Inside the CIA’s Redaction Process

August 31, 2011

Last week, we told you about the heavy cuts the CIA is demanding from former FBI Agent Ali Soufan’s upcoming memoir. Today Salon published a fascinating interview with Glenn Carle, a career CIA veteran, who describes the process by which the agency vetted his memoir, The Interrogator:

They told me, “We will not allow you to take the reader into the interrogation room. We will not allow you to make the prisoner a human being. To the extent that we can, we will take out anything that gives him a personality.” I couldn’t say I saw fear in his eyes, or that he was a middle aged man. They had no right to take that out. But they did.”

Carle tells Laura Miller that because he knew some of the officials who were on the CIA’s Publications Review Board, he felt they were more candid with him. One member, standing next to him at a urinal, asked “Don’t you realize people could to go jail for this?”

Carle explains two CIA’s rationales for its editing process; one is “the mosaic theory of classification,” which argues that essentially the whole is greater than the sum of its parts. Even if all the individual pieces of information are declassified, adding them together could aid the enemy. Carle says this policy came after the publication of Michael Scheuer’s book Imperial Hubris: “[The White House] thought the CIA was out to get them. Bush said, ‘I don’t want anything to come out of the agency. Shut this down.'”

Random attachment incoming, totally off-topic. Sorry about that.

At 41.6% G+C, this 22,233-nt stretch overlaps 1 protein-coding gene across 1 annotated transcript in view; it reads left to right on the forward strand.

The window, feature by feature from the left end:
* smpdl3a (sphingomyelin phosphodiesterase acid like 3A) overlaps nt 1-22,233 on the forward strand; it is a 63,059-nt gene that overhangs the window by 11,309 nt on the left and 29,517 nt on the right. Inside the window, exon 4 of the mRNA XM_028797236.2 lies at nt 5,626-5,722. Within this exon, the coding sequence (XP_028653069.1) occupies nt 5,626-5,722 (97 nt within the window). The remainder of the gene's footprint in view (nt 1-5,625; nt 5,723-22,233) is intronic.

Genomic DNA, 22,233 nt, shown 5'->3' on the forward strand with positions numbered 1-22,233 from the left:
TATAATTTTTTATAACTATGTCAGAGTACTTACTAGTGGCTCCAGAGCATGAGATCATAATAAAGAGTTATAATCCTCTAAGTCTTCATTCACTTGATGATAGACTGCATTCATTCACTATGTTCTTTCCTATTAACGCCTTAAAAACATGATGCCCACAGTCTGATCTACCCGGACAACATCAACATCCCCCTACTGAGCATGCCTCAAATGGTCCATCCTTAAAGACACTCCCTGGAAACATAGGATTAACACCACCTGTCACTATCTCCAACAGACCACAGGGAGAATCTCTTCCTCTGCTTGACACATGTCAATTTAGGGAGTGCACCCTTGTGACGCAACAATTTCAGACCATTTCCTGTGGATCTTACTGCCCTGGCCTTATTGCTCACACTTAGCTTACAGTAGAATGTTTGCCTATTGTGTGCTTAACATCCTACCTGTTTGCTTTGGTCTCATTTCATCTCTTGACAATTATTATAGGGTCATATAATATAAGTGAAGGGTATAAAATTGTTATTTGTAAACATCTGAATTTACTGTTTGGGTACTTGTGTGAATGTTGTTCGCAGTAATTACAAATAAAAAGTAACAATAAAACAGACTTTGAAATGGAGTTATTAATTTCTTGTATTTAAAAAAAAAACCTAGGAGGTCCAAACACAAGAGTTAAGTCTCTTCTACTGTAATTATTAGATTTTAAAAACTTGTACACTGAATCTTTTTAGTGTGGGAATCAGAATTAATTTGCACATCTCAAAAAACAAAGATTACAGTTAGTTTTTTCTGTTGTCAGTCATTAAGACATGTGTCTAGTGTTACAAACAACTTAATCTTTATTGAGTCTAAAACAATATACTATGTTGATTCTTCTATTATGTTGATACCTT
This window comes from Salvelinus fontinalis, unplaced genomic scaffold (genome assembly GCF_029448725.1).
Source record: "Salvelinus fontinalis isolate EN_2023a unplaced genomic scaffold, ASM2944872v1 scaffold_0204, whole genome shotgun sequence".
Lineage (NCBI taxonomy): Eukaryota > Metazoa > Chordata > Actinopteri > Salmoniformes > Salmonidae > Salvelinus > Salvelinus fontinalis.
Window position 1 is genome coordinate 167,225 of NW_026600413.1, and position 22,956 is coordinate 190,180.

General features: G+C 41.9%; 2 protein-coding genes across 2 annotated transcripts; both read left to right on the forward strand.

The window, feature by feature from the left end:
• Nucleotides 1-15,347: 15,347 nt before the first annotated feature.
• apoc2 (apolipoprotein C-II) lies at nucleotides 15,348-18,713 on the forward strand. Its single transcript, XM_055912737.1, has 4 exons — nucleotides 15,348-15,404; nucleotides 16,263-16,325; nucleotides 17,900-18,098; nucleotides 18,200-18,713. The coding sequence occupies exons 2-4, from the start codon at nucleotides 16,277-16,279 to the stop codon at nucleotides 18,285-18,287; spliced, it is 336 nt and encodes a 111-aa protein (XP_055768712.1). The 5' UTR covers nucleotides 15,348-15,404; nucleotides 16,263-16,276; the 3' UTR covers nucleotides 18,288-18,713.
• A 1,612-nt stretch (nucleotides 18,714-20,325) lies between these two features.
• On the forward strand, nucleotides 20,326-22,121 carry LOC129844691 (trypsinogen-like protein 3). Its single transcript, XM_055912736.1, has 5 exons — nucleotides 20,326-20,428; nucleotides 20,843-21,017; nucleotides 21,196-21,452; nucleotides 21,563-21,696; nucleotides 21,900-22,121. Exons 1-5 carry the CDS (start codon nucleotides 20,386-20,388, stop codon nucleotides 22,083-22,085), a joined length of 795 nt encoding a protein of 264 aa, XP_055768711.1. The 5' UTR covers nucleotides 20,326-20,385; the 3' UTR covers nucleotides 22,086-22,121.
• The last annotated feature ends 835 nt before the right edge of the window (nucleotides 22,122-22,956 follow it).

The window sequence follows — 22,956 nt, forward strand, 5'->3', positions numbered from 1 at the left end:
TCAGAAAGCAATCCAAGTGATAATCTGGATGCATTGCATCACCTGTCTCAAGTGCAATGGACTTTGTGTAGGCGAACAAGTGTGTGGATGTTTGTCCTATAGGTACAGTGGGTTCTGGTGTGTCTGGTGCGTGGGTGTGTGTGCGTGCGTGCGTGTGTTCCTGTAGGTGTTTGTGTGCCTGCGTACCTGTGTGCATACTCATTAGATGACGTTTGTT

The other rationale, which was used in Ali Soufan’s case as well, is that even though information may be widely known, it may not have been officially declassified by the government.

FRONTLINE will have a rare televised interview with Soufan airing on Tuesday, Sept. 13.

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